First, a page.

Source: www.usatoday.com/story/news/nation-now/2018/01/11/tide-pod-challenge-teens-eating-detergent-pods-and-posting-videos-online/1023583001/?csp=short_list

'Cinnamon Challenge' fad could result in lung damage

The 'cinnamon challenge' went viral online last year and still has takers, but can result in choking, aspiration and lung damage.

The 'cinnamon challenge' dare results in choking, gagging, and a burning sensation

Animal studies suggest other, long-term health consequences are possible

Consumed in standard amounts to flavor food, cinnamon is not a problem for most people

A decades-old stunt in which thrill-seeking teens swallow a tablespoon of dry cinnamon with no water, gag and spew out a cloud of orange dust went viral in 2012, resulting in more than 50,000 YouTube video clips of young people attempting the so-called "cinnamon challenge."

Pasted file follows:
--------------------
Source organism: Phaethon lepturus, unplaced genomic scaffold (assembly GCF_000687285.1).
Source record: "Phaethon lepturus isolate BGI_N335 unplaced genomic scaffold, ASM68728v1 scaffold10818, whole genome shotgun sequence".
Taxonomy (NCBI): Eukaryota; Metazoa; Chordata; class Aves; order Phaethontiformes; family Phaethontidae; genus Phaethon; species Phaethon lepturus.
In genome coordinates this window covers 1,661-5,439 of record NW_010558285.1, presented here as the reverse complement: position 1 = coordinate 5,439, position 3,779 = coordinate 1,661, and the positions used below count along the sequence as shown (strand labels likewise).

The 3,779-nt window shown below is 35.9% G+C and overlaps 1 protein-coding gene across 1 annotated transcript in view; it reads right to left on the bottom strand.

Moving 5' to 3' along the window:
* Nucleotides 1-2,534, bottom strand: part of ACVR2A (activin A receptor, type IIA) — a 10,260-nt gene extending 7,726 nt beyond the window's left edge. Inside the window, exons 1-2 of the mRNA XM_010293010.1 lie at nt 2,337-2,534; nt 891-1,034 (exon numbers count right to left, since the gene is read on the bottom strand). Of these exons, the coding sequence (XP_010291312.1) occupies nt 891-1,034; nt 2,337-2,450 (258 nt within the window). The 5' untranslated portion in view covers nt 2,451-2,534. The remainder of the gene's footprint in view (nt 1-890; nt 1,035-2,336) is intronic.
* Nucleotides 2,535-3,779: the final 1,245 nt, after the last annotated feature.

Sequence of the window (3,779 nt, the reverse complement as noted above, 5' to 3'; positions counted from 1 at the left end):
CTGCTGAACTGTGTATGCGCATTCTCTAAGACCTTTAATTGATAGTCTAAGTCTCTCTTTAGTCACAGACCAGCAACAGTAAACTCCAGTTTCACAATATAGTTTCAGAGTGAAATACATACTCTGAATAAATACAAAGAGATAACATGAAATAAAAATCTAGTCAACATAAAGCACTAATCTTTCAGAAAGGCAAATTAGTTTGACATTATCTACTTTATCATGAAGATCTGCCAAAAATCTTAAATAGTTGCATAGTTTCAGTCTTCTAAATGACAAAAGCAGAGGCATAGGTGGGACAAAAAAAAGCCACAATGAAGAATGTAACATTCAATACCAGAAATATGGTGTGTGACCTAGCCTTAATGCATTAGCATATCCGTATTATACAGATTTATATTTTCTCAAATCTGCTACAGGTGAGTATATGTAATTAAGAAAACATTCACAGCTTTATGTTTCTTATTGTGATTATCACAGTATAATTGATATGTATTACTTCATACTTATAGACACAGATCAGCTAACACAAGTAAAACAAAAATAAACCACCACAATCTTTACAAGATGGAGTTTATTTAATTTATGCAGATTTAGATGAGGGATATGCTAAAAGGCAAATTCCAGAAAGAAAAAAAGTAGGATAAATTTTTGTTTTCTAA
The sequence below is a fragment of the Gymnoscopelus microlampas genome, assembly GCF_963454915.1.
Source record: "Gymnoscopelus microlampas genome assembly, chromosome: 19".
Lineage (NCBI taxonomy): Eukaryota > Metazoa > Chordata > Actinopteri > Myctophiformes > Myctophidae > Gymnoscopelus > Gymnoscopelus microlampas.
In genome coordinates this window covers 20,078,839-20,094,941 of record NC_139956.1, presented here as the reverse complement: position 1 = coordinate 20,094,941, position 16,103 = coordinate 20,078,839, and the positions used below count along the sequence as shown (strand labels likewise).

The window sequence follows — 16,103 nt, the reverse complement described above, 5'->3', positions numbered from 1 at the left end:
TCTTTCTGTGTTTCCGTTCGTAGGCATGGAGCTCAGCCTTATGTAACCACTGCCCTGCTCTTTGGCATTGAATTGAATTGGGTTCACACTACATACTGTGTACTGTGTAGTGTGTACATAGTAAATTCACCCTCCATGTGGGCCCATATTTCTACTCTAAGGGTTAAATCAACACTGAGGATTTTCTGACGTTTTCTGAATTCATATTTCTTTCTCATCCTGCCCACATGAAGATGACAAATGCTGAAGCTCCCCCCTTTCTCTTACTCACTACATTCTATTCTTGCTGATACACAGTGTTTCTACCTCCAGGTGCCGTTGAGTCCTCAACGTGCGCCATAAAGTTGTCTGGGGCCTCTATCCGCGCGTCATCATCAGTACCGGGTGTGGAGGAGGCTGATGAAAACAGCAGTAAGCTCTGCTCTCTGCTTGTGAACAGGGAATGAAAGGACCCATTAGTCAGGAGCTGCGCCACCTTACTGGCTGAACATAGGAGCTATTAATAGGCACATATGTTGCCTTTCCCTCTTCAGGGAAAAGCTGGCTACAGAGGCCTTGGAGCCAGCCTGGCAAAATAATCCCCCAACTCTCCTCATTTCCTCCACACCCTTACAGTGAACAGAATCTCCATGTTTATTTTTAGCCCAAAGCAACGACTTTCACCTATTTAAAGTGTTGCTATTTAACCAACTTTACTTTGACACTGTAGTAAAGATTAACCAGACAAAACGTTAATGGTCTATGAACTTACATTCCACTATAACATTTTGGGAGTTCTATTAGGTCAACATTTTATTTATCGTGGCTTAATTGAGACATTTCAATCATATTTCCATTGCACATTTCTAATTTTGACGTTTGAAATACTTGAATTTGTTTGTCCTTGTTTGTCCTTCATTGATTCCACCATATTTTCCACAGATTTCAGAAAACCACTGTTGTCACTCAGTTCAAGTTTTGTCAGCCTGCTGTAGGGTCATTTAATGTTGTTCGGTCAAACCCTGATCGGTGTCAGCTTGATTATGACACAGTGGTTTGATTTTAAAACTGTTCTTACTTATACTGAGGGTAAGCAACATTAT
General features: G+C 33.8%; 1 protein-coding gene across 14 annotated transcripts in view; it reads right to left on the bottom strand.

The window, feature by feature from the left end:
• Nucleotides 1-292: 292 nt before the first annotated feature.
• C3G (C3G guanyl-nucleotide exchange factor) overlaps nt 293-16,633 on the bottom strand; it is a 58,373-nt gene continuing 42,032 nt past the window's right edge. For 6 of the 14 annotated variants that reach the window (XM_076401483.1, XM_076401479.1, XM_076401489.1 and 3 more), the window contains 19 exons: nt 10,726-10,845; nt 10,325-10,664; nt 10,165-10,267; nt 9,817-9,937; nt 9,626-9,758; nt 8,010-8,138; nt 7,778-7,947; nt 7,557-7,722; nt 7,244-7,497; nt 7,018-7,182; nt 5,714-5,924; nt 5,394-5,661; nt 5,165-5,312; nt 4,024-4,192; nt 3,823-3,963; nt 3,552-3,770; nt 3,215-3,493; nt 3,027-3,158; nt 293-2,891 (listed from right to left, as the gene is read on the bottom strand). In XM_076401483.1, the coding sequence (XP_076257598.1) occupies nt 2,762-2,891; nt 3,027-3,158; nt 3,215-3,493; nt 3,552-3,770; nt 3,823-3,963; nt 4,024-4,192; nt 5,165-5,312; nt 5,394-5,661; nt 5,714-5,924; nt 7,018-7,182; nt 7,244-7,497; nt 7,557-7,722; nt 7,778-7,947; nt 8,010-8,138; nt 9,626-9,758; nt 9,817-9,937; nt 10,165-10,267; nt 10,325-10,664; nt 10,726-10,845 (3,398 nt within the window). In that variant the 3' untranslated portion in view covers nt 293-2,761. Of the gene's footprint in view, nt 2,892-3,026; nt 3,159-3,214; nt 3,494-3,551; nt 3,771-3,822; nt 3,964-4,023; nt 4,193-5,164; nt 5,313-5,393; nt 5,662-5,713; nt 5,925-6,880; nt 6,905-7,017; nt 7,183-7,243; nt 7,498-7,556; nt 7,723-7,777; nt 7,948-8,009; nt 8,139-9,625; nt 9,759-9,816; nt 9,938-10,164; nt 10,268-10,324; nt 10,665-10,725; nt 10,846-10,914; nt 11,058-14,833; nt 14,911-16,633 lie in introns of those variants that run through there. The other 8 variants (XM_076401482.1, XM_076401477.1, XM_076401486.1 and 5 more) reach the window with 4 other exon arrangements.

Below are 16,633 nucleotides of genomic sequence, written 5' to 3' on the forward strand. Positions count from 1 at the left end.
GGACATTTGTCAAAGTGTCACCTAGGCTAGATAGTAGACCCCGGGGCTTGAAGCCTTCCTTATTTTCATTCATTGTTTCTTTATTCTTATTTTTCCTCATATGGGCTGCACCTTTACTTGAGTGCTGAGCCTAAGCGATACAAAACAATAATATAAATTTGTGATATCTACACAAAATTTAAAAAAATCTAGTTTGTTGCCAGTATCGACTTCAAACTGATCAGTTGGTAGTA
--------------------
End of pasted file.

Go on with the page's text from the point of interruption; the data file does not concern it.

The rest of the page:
Although the immediate physical effects -- coughing, choking and burning of the mouth, nose, and throat -- are temporary in most cases, attempts to swallow a large quantity of the dry spice may result in "long-lasting lesions, scarring and inflammation of the airway" or even lung damage, says a new research paper examining the dare.

Nationwide, at least 30 cases last year stemming from the challenge required medical attention, in 2012, including ventilator support for some teens who suffered collapsed lungs, says the paper, in the April issue of Pediatrics, published online today.

The American Association of Poison Control Centers, which issued an a March 2012 alert about the dare, reported 222 cinnamon-related exposures in 2012, up from 51 in 2011. So far this year, 20 exposures were reported from between Jan. 1 and Mar. 31.